Long Term capital Gain tax

Our partnership firm was allotted an industrial shed in 1963 on hire purchase. In late 70s it was converted to a leasehold property worth about Rs. 90 thousand. The land was offered to be converted to Freehold in 2005. The conversion charges were about Rs.8,20,000.00. The father son partnership got dissolved due to father's death. Son and wife became partners immediately thereafter and continued with existing manufacturing business. Conversion Charges were paid in 2006.The Freehold process was completed by the government in 2010 with additional charges of Rs. 2 lakhs approx for taking on a family member(wife) as a partner. Mutation was done in the name of son and his wife. Registration of property as Freehold was completed in Sept 2010. Now we want to sell the property. the market price is between Rs 12- 15 Cr. What would the long term capital gain tax be. Would it not be beneficial to forego indexation and pay only 10% tax?

To save payment of tax would it make sense to buy a high value house(a floor in posh colony e.g vasant vihar,defence colony,new friends colony)Who would be the buyer of the residential property-the partnership firm or individual partners in the ratio the share in the firm?

What would the value of new purchase be if the selling price of the industrial shed is Rs.15 crores.The sale could be completed in the next 6 weeks.

For your information I have inherited 50% share in a residential house and also own in joint ownership with my wife(unequal share from a previous LTCG) a flat in a still under construction building in GREATER NOIDA. Does the ownership percentage in the partnership firm that owns the industrial shed and the ownership percentage in the flat in GNoida have any bearing on the capital gains tax amount and the amount that needs to be invested by us jointly or separately?

Thanks. P.S. Are you from IIT Delhi? I am from IIT D B.Tech1969 graduation.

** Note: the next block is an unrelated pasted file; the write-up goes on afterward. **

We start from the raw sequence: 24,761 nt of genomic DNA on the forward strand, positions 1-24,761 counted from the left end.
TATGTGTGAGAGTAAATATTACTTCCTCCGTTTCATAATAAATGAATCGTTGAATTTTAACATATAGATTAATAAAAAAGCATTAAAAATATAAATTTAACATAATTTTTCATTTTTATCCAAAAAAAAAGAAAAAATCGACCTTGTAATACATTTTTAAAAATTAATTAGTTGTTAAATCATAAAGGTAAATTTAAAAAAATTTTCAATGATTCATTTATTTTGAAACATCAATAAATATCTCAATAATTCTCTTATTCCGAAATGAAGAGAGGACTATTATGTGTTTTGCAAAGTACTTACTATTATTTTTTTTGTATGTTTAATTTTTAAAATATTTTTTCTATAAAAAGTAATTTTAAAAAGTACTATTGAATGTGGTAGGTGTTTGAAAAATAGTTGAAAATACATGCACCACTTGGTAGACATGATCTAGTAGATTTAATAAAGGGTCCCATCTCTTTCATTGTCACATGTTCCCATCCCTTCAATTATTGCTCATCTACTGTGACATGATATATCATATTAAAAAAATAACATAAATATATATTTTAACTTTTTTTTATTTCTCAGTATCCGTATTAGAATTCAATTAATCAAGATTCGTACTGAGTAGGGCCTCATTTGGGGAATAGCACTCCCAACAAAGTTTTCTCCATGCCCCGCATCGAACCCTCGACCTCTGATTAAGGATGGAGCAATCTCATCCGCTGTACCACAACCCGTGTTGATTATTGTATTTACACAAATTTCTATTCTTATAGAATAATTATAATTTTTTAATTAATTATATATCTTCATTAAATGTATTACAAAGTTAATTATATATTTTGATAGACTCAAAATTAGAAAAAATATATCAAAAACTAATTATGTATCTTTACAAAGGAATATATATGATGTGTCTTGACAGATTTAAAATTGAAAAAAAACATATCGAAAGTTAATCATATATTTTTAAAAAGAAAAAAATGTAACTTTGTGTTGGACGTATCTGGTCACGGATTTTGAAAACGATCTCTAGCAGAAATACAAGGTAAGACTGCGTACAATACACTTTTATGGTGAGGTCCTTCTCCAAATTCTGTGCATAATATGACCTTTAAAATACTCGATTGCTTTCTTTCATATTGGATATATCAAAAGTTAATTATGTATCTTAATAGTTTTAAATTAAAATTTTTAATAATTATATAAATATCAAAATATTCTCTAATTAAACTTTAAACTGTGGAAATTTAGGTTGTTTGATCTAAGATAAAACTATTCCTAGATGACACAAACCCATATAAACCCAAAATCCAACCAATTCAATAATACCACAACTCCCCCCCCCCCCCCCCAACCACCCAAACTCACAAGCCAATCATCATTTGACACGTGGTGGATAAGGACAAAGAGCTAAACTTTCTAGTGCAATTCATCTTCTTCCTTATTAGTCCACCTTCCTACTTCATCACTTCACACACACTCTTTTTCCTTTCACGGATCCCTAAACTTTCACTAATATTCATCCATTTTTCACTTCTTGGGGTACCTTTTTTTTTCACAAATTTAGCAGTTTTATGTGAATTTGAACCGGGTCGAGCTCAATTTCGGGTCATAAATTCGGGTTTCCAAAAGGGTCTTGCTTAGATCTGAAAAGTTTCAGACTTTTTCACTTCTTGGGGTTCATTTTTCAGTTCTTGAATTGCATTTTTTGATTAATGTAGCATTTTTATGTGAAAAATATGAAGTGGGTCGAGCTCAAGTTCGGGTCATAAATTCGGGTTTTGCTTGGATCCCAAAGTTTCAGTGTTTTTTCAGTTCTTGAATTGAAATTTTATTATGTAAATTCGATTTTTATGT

asked Aug 03 '11 at 22:36 by Madsud 1111

Capital gain has to be computed only with indexation. 10% without indexation computation is not available in this case.

You should compute indexed purchase cost with all cost incurred and years in which amount was spent.

Total indexed purchase cost will be sum of all such indexed costs. e.g. Lets say 8.20 lacs was spent in 2005 the indexed cost will be = 8.2 x (CII for 2011-12/CII for Cost year) = 8.2 x (785/497) = 12.952 lacs. (CII is cost inflation index here)

Say, total indexed purchase cost comes as P (sum of all such cost computed as shown above). Then long term capital gains will be Selling price - Total indexed purchase cost. 20% income tax will be payable on this difference amount.

Income tax can be saved u/s 54F by investing into a residential property in name of partnership firm only. To save tax fully, new property price should be equal or more than sale consideration amount (which is 15 crore here).

Section 54F has some condition for applicability. These should be followed:

  1. Possession of new property must be taken within two years from sale of old property.
  2. Partnership firm should not be owning more than one residential house(flat/house/apartment) at the time of buying new property.
  3. If total residential houses owned by partnership firm is two (including new property), it should not buy another one within next three years of purchase. Or in next three years, total owned residential houses should not be more than two.
  4. New property should not be sold before next three years.

Your ownership in existing residential properties should not impact income tax benefit for partnership firm. But I would still advise you to consult a property/tax expert or experienced CA in your case as it involves huge amount.

BTW I am not from IIT Delhi, But I am a B.Tech 2003 passout graduate.

answered Aug 04 '11 at 16:05 by Pankaj Batra 5.2k320


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Asked: Aug 03 '11 at 22:36

Seen: 2,787 times

Last updated: Aug 04 '11 at 16:50